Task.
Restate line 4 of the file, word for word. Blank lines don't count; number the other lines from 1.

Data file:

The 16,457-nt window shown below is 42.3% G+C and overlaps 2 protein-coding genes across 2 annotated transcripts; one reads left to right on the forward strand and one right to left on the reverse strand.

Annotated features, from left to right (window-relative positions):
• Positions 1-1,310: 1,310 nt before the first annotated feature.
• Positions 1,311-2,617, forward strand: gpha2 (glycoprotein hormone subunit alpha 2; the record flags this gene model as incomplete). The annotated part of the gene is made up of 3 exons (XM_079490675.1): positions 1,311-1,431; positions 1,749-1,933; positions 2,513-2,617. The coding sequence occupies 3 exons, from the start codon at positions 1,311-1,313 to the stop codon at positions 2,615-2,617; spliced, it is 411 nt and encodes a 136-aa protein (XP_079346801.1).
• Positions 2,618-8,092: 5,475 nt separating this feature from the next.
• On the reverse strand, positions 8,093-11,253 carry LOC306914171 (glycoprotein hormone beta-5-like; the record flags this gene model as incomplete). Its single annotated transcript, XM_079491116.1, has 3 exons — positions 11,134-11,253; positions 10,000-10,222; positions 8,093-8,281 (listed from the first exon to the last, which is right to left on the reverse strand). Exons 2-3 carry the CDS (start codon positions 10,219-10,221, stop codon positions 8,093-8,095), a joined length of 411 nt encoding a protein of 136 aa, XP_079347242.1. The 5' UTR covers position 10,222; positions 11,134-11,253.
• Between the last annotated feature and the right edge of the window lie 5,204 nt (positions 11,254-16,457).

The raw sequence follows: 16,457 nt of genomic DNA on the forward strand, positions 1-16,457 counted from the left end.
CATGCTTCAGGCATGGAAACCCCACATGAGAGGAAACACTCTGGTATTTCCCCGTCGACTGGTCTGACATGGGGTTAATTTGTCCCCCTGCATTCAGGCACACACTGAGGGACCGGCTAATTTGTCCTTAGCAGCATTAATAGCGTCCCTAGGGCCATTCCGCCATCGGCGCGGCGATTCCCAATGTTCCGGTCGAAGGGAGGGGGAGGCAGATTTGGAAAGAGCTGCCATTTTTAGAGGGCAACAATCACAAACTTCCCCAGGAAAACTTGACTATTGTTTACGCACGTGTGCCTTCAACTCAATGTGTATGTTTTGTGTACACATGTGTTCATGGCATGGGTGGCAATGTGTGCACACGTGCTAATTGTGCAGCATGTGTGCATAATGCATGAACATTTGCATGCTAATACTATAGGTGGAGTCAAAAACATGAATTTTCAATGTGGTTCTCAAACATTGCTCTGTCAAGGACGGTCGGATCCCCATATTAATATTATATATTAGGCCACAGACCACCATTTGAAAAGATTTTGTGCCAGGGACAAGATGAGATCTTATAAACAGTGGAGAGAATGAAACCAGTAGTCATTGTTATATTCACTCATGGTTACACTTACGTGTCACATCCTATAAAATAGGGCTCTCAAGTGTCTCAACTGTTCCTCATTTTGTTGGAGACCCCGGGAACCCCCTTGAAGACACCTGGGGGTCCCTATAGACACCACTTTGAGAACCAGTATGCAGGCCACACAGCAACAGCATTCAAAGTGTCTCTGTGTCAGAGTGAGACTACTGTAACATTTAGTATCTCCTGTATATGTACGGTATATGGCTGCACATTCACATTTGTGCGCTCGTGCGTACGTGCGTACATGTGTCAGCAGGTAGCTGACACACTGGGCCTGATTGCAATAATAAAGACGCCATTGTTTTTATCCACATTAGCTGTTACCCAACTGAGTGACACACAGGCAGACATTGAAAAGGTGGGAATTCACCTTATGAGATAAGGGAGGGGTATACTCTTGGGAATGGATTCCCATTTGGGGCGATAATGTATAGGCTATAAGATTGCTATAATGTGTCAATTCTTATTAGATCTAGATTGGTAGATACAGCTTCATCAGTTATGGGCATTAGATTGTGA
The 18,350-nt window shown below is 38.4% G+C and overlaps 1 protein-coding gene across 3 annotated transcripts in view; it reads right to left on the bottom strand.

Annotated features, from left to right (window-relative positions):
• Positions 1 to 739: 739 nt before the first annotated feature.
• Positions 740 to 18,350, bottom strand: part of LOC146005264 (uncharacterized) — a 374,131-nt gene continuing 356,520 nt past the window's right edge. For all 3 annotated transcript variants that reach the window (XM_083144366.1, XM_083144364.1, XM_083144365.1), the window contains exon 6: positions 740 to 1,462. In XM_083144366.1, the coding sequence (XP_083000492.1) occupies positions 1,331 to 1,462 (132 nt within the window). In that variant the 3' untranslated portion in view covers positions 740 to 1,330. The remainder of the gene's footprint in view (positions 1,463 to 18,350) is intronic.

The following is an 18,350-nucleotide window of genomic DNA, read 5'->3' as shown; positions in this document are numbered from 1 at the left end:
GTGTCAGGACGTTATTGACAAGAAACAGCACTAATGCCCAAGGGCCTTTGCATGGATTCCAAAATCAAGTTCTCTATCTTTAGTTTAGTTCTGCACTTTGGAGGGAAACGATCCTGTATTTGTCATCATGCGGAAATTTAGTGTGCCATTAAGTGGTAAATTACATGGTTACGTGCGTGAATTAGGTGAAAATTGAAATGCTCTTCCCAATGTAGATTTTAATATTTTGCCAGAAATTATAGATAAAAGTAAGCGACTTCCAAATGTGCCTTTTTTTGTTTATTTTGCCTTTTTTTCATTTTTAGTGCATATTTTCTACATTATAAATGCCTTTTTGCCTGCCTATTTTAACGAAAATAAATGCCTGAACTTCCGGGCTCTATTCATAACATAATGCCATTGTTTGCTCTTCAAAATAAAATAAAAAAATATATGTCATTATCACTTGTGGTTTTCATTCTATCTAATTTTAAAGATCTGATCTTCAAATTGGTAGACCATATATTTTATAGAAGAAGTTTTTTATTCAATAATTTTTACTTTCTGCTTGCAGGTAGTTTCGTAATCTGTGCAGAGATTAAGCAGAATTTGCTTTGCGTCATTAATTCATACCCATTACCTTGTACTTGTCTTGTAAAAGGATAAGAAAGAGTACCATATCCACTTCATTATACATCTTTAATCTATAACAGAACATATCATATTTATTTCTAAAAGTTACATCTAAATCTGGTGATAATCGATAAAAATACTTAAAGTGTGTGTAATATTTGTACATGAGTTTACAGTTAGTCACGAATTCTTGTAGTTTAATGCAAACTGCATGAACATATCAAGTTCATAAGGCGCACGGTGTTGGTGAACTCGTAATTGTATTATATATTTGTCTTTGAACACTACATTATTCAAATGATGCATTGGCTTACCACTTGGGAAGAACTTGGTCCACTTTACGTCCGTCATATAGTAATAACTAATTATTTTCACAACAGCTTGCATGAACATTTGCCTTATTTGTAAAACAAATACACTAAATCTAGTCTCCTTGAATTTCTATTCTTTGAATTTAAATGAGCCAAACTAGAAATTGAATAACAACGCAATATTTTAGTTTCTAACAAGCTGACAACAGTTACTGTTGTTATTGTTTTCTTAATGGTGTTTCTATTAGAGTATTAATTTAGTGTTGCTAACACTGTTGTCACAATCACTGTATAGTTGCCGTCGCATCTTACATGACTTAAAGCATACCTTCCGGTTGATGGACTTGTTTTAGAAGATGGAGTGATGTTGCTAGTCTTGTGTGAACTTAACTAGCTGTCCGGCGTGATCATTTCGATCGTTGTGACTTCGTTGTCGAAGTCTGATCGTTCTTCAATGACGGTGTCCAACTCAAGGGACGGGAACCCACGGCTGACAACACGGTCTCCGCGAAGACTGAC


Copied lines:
• Positions 1,311-2,617, forward strand: gpha2 (glycoprotein hormone subunit alpha 2; the record flags this gene model as incomplete). The annotated part of the gene is made up of 3 exons (XM_079490675.1): positions 1,311-1,431; positions 1,749-1,933; positions 2,513-2,617. The coding sequence occupies 3 exons, from the start codon at positions 1,311-1,313 to the stop codon at positions 2,615-2,617; spliced, it is 411 nt and encodes a 136-aa protein (XP_079346801.1).